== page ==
Struggle Of Commuter Students: Extra Events Should Be Available Online
Students that live on campus tend to get higher grades and do better in class. Reported by a study called ‘Time is the Enemy’, “75 percent of students all over the United States are commuters. These kids are struggling with work, at home and also the driving distance they have to travel everyday.. More students are enrolling into Universities as commuters rather than resident students, and it has been increasing through the years (Nelson). I found this statistic to be astonishing because I thought that it was the other way around. I always assumed more students lived on campus rather than commuted, and knowing that only 25% of students in the United States live on campus makes me realize that getting lower grades as a commuter is a much bigger problem than I expected, because such a large population of students commute.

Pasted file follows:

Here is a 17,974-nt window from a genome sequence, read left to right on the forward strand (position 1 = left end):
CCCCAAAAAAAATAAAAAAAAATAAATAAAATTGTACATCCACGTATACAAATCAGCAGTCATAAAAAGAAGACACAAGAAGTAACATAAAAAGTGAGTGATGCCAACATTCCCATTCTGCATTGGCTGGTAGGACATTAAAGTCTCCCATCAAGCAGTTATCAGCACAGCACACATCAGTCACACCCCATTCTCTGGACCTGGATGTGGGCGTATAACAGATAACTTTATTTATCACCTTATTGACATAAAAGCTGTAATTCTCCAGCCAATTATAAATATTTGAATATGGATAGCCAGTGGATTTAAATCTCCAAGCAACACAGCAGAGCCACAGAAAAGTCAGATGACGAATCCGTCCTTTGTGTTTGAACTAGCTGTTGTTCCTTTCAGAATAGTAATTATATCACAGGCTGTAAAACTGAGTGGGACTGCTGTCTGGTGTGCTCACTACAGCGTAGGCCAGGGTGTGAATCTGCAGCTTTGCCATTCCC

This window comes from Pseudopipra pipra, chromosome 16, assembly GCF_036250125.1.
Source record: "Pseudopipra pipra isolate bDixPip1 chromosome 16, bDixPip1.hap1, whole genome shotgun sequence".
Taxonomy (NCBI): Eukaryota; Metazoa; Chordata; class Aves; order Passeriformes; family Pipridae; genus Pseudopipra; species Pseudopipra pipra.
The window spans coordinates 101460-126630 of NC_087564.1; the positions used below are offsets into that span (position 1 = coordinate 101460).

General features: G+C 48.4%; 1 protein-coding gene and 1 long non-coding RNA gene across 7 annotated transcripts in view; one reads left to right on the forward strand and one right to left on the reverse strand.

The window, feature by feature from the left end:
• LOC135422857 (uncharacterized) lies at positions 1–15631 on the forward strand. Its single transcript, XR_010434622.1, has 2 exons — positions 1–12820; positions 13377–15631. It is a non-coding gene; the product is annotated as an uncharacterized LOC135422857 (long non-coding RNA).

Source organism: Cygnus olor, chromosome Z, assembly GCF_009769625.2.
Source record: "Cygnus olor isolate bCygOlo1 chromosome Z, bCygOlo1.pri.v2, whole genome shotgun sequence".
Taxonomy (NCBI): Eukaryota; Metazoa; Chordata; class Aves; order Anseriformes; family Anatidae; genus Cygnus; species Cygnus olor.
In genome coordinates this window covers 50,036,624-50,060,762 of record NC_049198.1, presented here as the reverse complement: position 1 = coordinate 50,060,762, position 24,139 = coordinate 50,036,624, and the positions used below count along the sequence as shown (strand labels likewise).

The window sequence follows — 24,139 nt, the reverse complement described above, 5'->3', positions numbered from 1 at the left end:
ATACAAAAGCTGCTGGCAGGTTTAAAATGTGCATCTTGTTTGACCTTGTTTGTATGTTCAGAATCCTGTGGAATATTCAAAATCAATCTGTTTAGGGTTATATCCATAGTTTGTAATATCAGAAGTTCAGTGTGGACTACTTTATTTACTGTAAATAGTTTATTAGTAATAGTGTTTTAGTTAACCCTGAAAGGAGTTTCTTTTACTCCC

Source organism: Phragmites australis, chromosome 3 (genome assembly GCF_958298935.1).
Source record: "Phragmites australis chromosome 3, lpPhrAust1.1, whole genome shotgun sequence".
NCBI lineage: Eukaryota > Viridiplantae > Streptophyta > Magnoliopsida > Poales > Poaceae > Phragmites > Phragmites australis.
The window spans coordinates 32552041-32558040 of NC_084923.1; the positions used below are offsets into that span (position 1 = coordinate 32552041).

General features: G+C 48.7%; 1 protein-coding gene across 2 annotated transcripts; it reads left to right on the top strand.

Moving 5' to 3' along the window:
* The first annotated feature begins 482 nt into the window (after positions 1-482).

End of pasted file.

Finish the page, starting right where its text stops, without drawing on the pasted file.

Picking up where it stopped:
This means that a very large percent of students could be struggling. Resident students have more accessible resources by living here, for example the library, counseling centers and tutoring centers (CASA). Students who live on campus can also meet with their professors individually and get help. While for commuters is not as simple, these students have to travel some distance to get to college or sometimes they can’t simply come because they are either working, have other work to do or sometimes the weather can be an effect . A lot of professors assign group projects, and if the student lives on campus it will be easier for the group to meet up and get their work done and will not have to worry about scheduling their meetings on weekends. I strongly believe that Universities should integrate programs that can make up for the disadvantages commuter students face in their daily life.